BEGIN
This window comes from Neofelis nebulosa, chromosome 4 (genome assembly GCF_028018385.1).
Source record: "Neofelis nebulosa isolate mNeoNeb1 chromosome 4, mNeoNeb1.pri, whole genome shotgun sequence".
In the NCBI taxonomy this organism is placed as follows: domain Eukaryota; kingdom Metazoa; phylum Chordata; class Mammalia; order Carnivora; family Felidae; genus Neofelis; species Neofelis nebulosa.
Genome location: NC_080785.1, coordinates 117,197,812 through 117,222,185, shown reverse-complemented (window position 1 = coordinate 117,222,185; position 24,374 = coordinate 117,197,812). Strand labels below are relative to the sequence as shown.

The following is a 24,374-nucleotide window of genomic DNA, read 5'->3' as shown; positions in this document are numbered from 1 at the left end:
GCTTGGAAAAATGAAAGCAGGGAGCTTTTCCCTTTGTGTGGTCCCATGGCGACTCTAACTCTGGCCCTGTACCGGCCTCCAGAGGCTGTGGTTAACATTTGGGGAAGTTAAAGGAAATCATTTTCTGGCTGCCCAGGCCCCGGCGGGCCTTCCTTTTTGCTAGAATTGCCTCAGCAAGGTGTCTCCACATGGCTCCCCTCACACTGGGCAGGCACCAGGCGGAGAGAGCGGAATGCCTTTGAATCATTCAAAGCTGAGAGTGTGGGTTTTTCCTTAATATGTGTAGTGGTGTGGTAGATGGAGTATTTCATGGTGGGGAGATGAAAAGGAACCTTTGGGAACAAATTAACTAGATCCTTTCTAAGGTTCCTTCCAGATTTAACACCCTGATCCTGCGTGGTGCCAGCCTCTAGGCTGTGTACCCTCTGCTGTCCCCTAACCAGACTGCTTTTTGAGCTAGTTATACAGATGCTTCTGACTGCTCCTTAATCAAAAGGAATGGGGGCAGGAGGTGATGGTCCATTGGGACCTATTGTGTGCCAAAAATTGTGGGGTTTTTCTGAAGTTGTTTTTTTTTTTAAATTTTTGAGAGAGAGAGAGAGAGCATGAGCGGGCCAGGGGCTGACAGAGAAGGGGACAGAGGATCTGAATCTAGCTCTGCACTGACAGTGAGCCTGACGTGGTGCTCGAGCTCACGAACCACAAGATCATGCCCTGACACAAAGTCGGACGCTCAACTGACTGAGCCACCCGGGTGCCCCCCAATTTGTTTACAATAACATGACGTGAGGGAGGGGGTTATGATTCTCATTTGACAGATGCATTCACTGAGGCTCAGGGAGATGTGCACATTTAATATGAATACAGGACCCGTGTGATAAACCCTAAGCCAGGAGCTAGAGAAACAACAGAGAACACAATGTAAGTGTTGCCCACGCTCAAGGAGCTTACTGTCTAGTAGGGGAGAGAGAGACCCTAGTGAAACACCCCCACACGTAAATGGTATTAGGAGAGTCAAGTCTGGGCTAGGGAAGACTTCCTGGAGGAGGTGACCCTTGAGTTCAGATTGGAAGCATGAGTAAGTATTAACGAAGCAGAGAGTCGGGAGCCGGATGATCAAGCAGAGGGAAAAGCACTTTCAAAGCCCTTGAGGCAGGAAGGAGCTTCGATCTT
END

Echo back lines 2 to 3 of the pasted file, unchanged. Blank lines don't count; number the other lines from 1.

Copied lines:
Source record: "Neofelis nebulosa isolate mNeoNeb1 chromosome 4, mNeoNeb1.pri, whole genome shotgun sequence".
In the NCBI taxonomy this organism is placed as follows: domain Eukaryota; kingdom Metazoa; phylum Chordata; class Mammalia; order Carnivora; family Felidae; genus Neofelis; species Neofelis nebulosa.